• The dust aerosols from deserts in West China such as the Taklamakan desert and the Gobi Desert can be transported eastward to eastern China and can influence the East Asia summer monsoon.
  • And in the southwest United States, we have some small deserts that influence the North African monsoon.

Why study dust?

  • Many studies have shown that the dust emission scheme is extremely sensitive to climate change and understanding these mechanisms and effects of dust will help understand our monsoon systems in the face of global climate change.




Forest Fires

Why in News?

  • Uttarakhand has witnessed over 1,000 incidents of forest fire over the last six months, including 45 in the last 24 hours alone, and has reached out to the Centre for helicopters and personnel from the National Disaster Response Force (NDRF).
  • Since the start of 2021, there has been a series of forest fires in Himachal Pradesh, Nagaland-Manipur border, Odisha, Madhya Pradesh, and Gujarat, including in wildlife sanctuaries. April-May is the season when forest fires take place in various parts of the country.

How prone to fire are India’s forests?

  • As of 2019, about 21.67% (7,12,249 sq km) of the country’s geographical area is identified as forest, according to the India State of Forest Report 2019 (ISFR) released by the Forest Survey of India (FSI), Dehradun. Tree cover makes up another 2.89% (95, 027 sq km).
  • Based on previous fire incidents and recorded events, forests of the Northeast and central India regions are the most vulnerable areas to forest fires
  • Forests in Assam, Mizoram and Tripura have been identified as ‘extremely prone’ to forest fire.
  • States with large forest areas under the ‘very highly prone’ category include Andhra Pradesh, Manipur, Meghalaya, Mizoram, Nagaland, Odisha, Maharashtra, Bihar and Uttar Pradesh.
  • Western Maharashtra, Southern Chhattisgarh and areas of Telangana and Andhra Pradesh, along with central Odisha, are turning into ‘extremely prone’ forest fire hotspots, the 2020-2021 annual report of the MoEFCC said.
  • Areas under the ‘highly prone’ and ‘moderately prone’ categories make up about 26.2% of the total forest cover.

What causes forest fires?

  • Forest fires can be caused by a number of natural causes, but o many major fires in India are triggered mainly by human activities.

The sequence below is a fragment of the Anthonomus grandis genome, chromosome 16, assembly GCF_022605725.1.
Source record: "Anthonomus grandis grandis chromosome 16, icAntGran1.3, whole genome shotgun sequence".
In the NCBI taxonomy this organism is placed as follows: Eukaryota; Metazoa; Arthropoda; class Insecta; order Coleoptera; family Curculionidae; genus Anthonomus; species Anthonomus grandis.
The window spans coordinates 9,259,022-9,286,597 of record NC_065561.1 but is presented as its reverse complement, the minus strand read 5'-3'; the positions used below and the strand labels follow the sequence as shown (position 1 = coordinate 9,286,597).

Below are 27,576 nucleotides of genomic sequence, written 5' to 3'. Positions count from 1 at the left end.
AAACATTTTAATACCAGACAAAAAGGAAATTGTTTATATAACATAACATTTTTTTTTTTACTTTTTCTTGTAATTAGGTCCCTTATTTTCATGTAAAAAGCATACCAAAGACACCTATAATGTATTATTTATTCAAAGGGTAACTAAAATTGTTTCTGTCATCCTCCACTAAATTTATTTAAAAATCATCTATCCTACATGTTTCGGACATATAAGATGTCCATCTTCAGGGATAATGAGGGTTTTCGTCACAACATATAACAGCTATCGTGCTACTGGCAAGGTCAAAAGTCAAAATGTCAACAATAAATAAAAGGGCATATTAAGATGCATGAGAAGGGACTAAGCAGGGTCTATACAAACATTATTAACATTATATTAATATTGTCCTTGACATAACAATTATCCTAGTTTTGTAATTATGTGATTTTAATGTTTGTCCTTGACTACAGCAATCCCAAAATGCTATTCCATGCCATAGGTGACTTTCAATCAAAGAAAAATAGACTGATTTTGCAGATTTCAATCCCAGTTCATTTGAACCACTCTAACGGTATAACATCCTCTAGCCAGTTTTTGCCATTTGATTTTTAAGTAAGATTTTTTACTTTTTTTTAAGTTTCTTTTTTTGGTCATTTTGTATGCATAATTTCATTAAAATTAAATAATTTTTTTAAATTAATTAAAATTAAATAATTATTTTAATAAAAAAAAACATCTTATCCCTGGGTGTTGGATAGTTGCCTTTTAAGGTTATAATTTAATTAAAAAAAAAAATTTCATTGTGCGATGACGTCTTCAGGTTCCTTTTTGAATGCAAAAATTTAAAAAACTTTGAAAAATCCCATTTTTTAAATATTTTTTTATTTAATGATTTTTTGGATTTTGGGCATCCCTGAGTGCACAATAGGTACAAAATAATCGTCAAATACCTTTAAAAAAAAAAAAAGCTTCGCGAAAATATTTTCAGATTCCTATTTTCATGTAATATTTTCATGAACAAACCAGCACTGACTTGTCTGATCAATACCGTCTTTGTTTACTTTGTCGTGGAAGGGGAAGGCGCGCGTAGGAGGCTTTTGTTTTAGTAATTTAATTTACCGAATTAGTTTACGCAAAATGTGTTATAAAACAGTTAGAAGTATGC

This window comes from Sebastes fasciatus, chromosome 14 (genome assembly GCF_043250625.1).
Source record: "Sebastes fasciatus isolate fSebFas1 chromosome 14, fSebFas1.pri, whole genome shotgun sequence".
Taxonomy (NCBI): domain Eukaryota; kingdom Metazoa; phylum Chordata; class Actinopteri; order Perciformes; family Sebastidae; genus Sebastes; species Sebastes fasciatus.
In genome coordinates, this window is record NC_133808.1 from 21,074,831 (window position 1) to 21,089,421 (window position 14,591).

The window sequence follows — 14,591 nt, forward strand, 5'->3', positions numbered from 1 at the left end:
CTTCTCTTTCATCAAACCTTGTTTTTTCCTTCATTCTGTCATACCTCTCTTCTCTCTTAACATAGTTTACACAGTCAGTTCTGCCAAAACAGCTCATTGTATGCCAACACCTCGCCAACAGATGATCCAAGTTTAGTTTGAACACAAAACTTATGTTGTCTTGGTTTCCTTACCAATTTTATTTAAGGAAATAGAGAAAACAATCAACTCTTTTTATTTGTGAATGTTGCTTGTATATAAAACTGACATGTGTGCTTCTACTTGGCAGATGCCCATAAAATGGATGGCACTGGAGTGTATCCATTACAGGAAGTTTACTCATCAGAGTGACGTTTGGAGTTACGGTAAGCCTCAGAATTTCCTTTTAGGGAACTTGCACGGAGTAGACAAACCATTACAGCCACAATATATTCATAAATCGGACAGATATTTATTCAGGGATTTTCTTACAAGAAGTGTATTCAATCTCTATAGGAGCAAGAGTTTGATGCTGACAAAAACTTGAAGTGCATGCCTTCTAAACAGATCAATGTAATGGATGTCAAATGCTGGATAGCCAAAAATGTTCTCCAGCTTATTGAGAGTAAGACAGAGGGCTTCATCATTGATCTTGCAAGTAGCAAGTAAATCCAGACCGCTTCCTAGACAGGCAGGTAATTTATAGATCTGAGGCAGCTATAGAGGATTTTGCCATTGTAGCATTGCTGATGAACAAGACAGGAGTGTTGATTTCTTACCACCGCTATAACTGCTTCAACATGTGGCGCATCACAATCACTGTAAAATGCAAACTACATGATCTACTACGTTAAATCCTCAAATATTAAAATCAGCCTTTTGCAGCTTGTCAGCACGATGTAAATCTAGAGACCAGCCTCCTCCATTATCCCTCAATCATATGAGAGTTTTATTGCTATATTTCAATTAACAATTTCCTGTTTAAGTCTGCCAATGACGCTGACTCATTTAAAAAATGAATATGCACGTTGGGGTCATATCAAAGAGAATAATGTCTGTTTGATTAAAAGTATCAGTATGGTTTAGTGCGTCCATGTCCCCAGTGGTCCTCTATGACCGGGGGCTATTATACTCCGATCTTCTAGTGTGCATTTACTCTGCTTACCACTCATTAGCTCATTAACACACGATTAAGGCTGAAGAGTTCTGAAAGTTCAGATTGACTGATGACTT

• Emerging studies link climate change to rising instances of fires globally, especially the massive fires of the Amazon forests in Brazil and in Australia in the last two years.
  • Fires of longer duration, increasing intensity, higher frequency and highly inflammable nature are all being linked to climate change.
  • In India, forest fires are most commonly reported during March and April, when the ground has large quantities of dry wood, logs, dead leaves, stumps, dry grass and weeds that can make forests easily go up in flames if there is a trigger.
  • Under natural circumstances, extreme heat and dryness, friction created by rubbing of branches with each other also have been known to initiate fire.
  • In Uttarakhand, the lack of soil moisture too is being seen as a key factor. In two consecutive monsoon seasons (2019 and 2020), rainfall has been deficient by 18% and 20% of the seasonal average, respectively.
  • But, forest officials say most fires are man-made, sometimes even deliberately caused. Even a small spark from a cigarette butt, or a carelessly discarded lit matchstick can set the fire going. For example, in Odisha, which saw a major fire last month in Simlipal forest, villagers are known to set dry leaves to fire in order to collect mahua flowers, which go into preparation of a local drink.

What factors make forest fires a concern?

  • Forests play an important role in mitigation and adaptation to climate change.
  • They act as a sink, reservoir and source of carbon.
  • A healthy forest stores and sequesters more carbon than any other terrestrial ecosystem.
  • In India, with 1.70 lakh villages in close proximity to forests (Census 2011), the livelihood of several crores of people is dependent on fuelwood, bamboo, fodder, and small timber.